I’ve been doing some work with iPhone SDK lately and of course that introduced me to the world of Objective C. So here are some of my opinions, likes, dislikes, etc…
I think the SDK is great. Very similar to Cocoa (which I have no experience in using, outside of some readings). I’m really liking XCode and some of it’s features, but it’s hard to “love” it, after developing with IntelliJ IDEA over the last few years. IntelliJ is the king of all IDEs and any future IDE project should at the least take notice. And if you can’t produce anything that even closely resembles IntelliJ in its functionality and code editing abilities, then don’t call it and IDE. Ok, enough of the IntelliJ biases here, XCode is good enough at least for the language at hand, Objective C, more on that later.
Building iPhone apps is a breeze, especially after a few days of playing with the SDK, reading a good book (there are a few out there already), and beating your head against the wall trying to figure out how UINavigationController works. After you figure it out, you’ll realize that it’s not that it tooks so long because you lack brain power, it’s because we’ve been conditioned to think that something like this should be more difficult than this. No, really, UINavigationControllers are very powerful and very very simple. So throw away all your past baggage and open up your mind. You should be proficient in the SDK in a day or two.
Well, what can I say. I like some of it’s features, but I hate many more. I guess after programming in Perl, Java, Python, AS3, Ruby, etc…, one can’t really get excited about a language build on top of C preprocessor and inherit all of its limitations. But one would also think that if they already build so many powerful features on top of the C preprocessor, why not do more?
Here is one example. Interfaces are great. I use them all the time in Java, AS3. I defined them as abstract classes in Perl, Python, Ruby, etc… that don’t have an explicit interface concept, but you are not forced to. There are classes that don’t have and/or need an interface accessible outside of the internal package where it will be used. Sometimes I just want to define a class. I know I can have @interface and @implementation sections in one file, but WTF is the @interface section for, just so I can type the definition twice? Ok, I think what I’m really pissed about is something else, and I’m taking it out on @interfaces. I can live with interfaces if…
Where are private methods? Please help me? I’ve searched and searched and searched. There are numerous techniques.
Define your private method with an underscore, but then it’s still visible to XCode completions, which is annoying. I know that at runtime, dynamic dispatch doesn’t differentiate between private/public, but convention would be OK I guess (it is in perl), but apple discourages it. Because they use the underscore convention, they don’t want you to. Ok, that doesn’t make much sense. So what do we have to do, write 500 line files and repeat our code in every public method? Or just define 40 different private helper methods as public? WTF????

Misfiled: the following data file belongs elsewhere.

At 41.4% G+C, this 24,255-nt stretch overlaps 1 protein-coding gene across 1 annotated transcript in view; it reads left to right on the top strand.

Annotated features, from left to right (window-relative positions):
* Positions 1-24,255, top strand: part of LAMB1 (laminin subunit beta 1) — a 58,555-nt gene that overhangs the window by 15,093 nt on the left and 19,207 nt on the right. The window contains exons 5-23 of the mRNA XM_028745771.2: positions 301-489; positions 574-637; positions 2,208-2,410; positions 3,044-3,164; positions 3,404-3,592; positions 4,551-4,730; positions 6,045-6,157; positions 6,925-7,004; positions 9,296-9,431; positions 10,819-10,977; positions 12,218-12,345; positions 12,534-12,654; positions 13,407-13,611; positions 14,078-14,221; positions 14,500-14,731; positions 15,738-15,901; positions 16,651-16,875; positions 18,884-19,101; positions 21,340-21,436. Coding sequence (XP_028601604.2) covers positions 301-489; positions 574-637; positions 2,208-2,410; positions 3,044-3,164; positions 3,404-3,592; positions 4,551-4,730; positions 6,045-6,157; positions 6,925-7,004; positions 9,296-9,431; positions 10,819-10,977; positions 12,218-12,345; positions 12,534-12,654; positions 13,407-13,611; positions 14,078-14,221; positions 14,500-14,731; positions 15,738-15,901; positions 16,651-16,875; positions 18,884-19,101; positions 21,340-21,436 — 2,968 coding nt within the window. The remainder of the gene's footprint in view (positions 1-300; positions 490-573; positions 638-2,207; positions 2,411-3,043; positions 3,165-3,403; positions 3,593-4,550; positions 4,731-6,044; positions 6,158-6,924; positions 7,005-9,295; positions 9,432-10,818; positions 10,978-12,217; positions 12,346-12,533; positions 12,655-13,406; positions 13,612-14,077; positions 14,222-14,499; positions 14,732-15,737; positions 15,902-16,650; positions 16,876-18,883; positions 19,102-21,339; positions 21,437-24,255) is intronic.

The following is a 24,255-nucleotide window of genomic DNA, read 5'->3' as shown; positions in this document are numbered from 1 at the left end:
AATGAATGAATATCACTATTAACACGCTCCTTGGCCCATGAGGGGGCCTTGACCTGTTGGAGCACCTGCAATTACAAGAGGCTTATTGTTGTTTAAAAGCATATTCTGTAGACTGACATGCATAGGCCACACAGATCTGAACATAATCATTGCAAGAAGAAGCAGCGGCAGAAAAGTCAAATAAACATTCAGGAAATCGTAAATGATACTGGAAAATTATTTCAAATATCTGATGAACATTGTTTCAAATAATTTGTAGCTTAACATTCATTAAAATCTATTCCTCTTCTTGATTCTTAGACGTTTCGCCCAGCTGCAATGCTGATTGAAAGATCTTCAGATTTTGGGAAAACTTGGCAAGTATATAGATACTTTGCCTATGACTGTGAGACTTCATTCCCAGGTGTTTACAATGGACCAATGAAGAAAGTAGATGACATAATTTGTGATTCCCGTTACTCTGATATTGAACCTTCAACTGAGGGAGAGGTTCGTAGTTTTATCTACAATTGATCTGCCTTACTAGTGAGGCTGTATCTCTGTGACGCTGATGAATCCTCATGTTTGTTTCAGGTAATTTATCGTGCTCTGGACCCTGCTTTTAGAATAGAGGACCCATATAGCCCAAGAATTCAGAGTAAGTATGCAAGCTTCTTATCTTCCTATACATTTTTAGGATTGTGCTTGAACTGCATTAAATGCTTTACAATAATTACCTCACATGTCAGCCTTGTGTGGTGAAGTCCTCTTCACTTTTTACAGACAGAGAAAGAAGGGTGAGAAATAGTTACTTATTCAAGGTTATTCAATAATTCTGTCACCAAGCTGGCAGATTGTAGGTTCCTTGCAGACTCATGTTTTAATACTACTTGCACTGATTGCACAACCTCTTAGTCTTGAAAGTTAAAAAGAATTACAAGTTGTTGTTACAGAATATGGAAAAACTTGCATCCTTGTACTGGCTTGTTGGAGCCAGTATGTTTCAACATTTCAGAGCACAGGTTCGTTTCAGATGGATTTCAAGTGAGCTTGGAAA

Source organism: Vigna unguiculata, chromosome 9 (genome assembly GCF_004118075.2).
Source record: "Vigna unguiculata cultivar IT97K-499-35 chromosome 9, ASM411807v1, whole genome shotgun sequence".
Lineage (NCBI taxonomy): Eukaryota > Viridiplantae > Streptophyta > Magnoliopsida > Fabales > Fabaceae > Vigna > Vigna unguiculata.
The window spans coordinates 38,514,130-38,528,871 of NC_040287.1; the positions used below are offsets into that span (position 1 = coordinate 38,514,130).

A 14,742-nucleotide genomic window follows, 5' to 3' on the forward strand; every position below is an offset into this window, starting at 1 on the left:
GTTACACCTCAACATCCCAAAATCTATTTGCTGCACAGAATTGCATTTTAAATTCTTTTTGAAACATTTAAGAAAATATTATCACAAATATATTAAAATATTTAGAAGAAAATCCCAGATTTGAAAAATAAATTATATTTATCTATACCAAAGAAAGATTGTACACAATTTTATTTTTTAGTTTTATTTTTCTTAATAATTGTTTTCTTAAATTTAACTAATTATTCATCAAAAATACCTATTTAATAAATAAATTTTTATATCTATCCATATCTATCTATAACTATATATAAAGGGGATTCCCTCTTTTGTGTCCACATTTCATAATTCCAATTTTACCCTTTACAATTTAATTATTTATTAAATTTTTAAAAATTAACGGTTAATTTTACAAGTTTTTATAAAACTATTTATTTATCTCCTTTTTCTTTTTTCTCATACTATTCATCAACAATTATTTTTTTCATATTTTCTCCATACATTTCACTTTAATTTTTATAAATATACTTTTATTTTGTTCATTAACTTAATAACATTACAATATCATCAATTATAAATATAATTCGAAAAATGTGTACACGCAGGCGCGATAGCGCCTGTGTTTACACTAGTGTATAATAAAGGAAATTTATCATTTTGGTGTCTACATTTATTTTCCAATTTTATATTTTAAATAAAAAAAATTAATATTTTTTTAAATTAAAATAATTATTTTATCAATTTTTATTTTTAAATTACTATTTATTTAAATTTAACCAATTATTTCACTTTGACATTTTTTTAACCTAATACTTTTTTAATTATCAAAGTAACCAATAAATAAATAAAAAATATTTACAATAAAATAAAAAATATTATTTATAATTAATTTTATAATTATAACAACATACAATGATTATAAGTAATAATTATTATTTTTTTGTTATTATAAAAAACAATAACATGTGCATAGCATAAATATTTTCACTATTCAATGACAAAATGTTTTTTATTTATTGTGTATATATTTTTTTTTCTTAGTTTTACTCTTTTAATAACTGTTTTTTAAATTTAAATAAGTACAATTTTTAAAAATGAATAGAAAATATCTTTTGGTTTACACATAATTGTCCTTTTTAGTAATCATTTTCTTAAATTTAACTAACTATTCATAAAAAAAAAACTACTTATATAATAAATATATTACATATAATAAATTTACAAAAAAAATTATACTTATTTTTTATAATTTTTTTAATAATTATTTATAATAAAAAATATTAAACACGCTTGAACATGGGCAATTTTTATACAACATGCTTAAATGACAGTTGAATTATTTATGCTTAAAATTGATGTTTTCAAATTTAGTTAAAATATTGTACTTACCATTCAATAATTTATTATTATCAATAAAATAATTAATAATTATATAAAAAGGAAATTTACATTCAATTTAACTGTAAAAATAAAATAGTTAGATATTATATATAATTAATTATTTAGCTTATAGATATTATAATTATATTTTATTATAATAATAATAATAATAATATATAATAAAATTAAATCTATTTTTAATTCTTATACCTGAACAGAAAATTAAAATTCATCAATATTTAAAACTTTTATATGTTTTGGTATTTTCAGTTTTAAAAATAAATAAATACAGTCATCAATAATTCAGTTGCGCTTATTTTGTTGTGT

This is a better solution. I love the way Objective C has a concept we call mixin in other languages. You can basically augment behavior of objects by defining categories. That’s cool, but I just want to define a simple #$@%ing private method. So I have to define a category, but I don’t want to define it in the public header file, so I have to also have yet another header file
ClassNamePrivate.h, where I will define
@interface ClassName (Private). So now, I need to have 3 files for a simple class that never needed a public and private interfaces, just a simple helper class that I want to reuse. Would that would more than double the # of files in a project as compared to some other language that doesn’t have that constraint. I don’t say tripple, because interfaces are important and there are many cases where one would want to define a public interface. Dynamic languages don’t require that, static languages like Java do, but I can live with an extra file in Java, but not extra 2 files.
You can also define your category
@implementationinside your .m implementation file, but to avoid compiler warnings, you have to define your
@implementationfor the category as the first construct in the .m file, otherwise using these methods will cause a compiler warning. Well, that is fine, except I usually define private methods towards the end of the file and cluttering up my code with 10+ definitions for private methods right when someone first glances at the file is not really a clean coding practice.
There are many other small quirks that bother me and other things that I’m beginning to like. After all, I can live with it, being that I’m not really given another choice by Apple.
So my final words are: Apple, please listen to developers, take a look at the language innovations and get out of the stone age. Objective C 2.0 has some very cool innovative features, but some are so restrictive and ridiculous that one might wonder why you’d actually get someone to use it if you didn’t force them. Also, if you choose not to improve the language at least open your platform for a more modern language that folks will have a pleasure working with.